DIY Rain Alarm Circuit – Step-by-step Tutorial

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A rain alarm, also known as a rain sensor or rain alarm system, is a device that can have various utilities depending on its design and intended use.

Here are some common uses and benefits of a musical rain alarm:

1. Irrigation Control: Many agricultural and landscaping systems use rain alarms to automatically turn off irrigation systems when it rains. This conserves water and prevents overwatering, which can be harmful to plants.

2. Automated Window Closure: Some rain alarms are integrated into smart home systems to close windows and skylights when it starts to rain automatically. This can help prevent damage due to rain-water and maintain indoor comfort.

3. Rainfall Monitoring: In meteorology and hydrology, rain alarms are used to monitor and record rainfall data. This information is critical for weather forecasting, flood prediction, and water resource management.

4. Outdoor Event Planning: For outdoor events like weddings, concerts, and sports games, a musical rain alarm can be used to monitor the weather. It can trigger an alert or music to warn event organizers and participants of impending rain so they can take appropriate action.

5. Vehicle Alert: In some cases, rain alarms can be installed in vehicles to provide drivers with real-time information about rain intensity. This can be useful for making driving decisions and enhancing safety.

6. Gardening: Gardeners often use rain alarms to track rainfall and watering needs. They can set up automated watering systems that are triggered by the rain alarm data.

7. Roof leak detection: Rain alarms can be installed in attics to detect roof leaks. If water starts to enter the attic due to a leaky roof, the alarm can alert homeowners to the issue.

8. Conservation: Rain alarms can encourage water conservation by signaling when rain is falling, prompting individuals to turn off faucets, sprinklers, and other water-consuming devices.

9. Pool maintenance: For pool owners, rain alarms can help manage water levels. When it rains, they can be programmed to automatically drain excess water from the pool to prevent overflows.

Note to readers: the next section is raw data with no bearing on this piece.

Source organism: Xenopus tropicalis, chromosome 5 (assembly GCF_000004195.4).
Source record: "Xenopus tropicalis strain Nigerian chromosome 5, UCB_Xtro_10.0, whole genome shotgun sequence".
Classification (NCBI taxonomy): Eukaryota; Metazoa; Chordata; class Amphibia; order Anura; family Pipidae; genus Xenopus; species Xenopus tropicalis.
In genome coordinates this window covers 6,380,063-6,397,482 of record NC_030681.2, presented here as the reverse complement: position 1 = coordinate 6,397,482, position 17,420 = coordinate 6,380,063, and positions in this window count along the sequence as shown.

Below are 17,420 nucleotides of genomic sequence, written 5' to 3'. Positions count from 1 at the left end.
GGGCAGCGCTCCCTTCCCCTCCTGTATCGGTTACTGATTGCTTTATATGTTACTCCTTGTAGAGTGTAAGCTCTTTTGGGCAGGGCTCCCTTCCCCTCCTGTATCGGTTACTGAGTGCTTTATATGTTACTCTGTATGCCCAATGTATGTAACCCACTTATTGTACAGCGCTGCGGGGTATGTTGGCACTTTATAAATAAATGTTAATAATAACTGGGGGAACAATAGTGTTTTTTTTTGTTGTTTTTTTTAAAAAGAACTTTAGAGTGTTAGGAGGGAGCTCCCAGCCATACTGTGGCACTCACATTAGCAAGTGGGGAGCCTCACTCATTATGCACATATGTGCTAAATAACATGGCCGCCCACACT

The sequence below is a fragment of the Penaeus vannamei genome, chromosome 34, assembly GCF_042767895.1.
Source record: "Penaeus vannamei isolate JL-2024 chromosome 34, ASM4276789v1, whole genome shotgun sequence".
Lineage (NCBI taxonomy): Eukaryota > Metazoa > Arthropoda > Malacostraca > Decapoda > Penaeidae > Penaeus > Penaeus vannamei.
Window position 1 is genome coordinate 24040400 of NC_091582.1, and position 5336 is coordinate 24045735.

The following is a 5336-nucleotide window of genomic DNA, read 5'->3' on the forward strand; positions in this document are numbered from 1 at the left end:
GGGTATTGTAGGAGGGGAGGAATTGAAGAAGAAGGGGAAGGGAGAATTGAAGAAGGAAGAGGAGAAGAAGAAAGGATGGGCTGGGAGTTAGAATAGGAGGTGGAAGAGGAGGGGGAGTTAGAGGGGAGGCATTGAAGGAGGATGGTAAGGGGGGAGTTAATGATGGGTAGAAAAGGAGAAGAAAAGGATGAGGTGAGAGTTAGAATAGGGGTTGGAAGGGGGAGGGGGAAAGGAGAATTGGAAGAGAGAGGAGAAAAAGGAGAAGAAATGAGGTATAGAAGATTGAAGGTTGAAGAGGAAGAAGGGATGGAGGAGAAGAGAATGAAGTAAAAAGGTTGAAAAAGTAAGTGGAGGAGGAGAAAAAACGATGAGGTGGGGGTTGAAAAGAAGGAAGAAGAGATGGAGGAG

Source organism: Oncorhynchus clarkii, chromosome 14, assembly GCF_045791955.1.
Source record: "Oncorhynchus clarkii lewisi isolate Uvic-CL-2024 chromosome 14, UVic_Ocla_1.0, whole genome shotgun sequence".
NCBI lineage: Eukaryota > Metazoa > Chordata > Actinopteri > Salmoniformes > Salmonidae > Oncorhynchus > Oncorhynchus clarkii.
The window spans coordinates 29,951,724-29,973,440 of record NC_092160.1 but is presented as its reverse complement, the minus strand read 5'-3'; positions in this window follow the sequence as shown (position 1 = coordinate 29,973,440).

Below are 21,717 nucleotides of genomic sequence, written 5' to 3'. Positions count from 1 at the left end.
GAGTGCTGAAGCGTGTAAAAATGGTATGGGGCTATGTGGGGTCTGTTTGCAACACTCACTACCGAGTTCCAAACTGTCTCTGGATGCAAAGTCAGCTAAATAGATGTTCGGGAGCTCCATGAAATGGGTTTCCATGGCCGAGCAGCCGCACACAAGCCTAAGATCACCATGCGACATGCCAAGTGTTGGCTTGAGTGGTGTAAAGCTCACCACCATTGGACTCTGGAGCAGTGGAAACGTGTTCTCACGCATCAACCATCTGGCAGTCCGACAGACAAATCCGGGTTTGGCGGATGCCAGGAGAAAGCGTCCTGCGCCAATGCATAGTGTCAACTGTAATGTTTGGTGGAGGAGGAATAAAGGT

10. Educational purposes: Rain alarms are sometimes used in educational settings to teach students about weather and climate concepts, such as precipitation measurements and data collection.

The utility of a musical rain alarm depends on its specific application and how it is integrated into various systems and processes. The author’s prototype is shown in Fig. 1.

DIY Musical Rain Alarm
Fig. 1: Author’s prototype on a breadboard
Rain Alarm Parts List
Semiconductors:
IC1 -LM7805, 5V voltage regulator
IC2 -UM66 melody generator
T1 -BC547 NPN transistor
T2 -BC548 NPN transistor
T3 -2N2219 NPN transistor
T4 -SL100 NPN transistor
BR1 -1A bridge rectifier
LED1 -5mm red LED
LED2 -5mm yellow LED
Resistors (all 1/4-watt, ±5% carbon):
R1 -1-kilo-ohm
R2 -220-kilo-ohm
R3, R4, R7 -220-ohm
R5, R8 -10-kilo-ohm
Capacitors:
C1 -1000μF, 35V electrolytic
C2 -1000μF, 16V electrolytic
C3 -220μF, 16V electrolytic
Miscellaneous:
CON1, CON2 -2-pin connector
LS1 -8Ω, 0.5-watt speaker
X1 -230V AC primary to 9V, 500mA secondary transformer
RS -Rain sensor

Rain Alarm Circuit

The circuit diagram of the musical rain alarm is shown in Fig. 2. The heart of this device is a rain sensor connected across CON2. The circuit comprises step-down transformer X1, bridge rectifier BR1, 5V voltage regulator LM7805 (IC1), rain sensor (RS), four NPN transistors (T1 through T4), melody generator UM66 (IC2), speaker (LS1), 3.1V zener diode, and a few other components.

Rain Alarm Circuit
Fig. 2: Circuit diagram

This device operates with 5V DC, which is derived from the 230V AC primary to 9V, 500mA step-down transformer X1. The 230V AC Mains is connected to the primary of X1 via CON1 in the circuit. The secondary of X1 is at 9V AC, which is connected to the bridge rectifier BR1 for rectification and filtered by capacitor C1. The rectified 5V is given to the rain sensor and the circuit to operate.

In this circuit, we are interfacing a musical rain sensor with the melody IC UM66. We have used two LEDs in the circuit; one (LED1) is for the power supply indicator, and the second (LED2) is yellow, indicating that rain is continuing. Fig. 3 shows the image of the rain sensor used here. It has two terminals that need to connect across CON2 during installation.

Rain Sensor
Fig. 3: Rain sensor

Working

When the rain starts, the sensor provides a positive voltage at point ‘B,’ which makes transistor T2 to conduct. The capacitor C2 then charges and transistor T3 conducts; IC2 gets 3.1V to enable the melody generator sound via transistor T4 and the speaker. At the same time, transistor T1 also conducts, and the yellow LED glows to indicate the status of rain.

Rain Alarm Circuit PCB Design

An actual-size, single-side PCB layout for the musical rain alarm is shown in Fig. 4, and its component layout is shown in Fig. 5. After assembling the circuit on the PCB, enclose it in a suitable box. Fix LED1, LED2, and CON2 on the front side of the box and the mains power connector CON1 on the rear side of the box.

Rain Alarm PCB Design
Rain Alarm Circuit PCB Layout

Connect two pins of the rain sensor with twin wires and install it on the roof in such a way that raindrops should fall on it. Connect the other ends of the twin wires to CON2 on the PCB.

Bonus: You can watch the video of the tutorial of this DIY project at https://www.electronicsforu.com/videos-slideshows/live-diymusical-rain-alarm


S.C. Dwivedi is an electronics enthusiast and circuit designer at EFY


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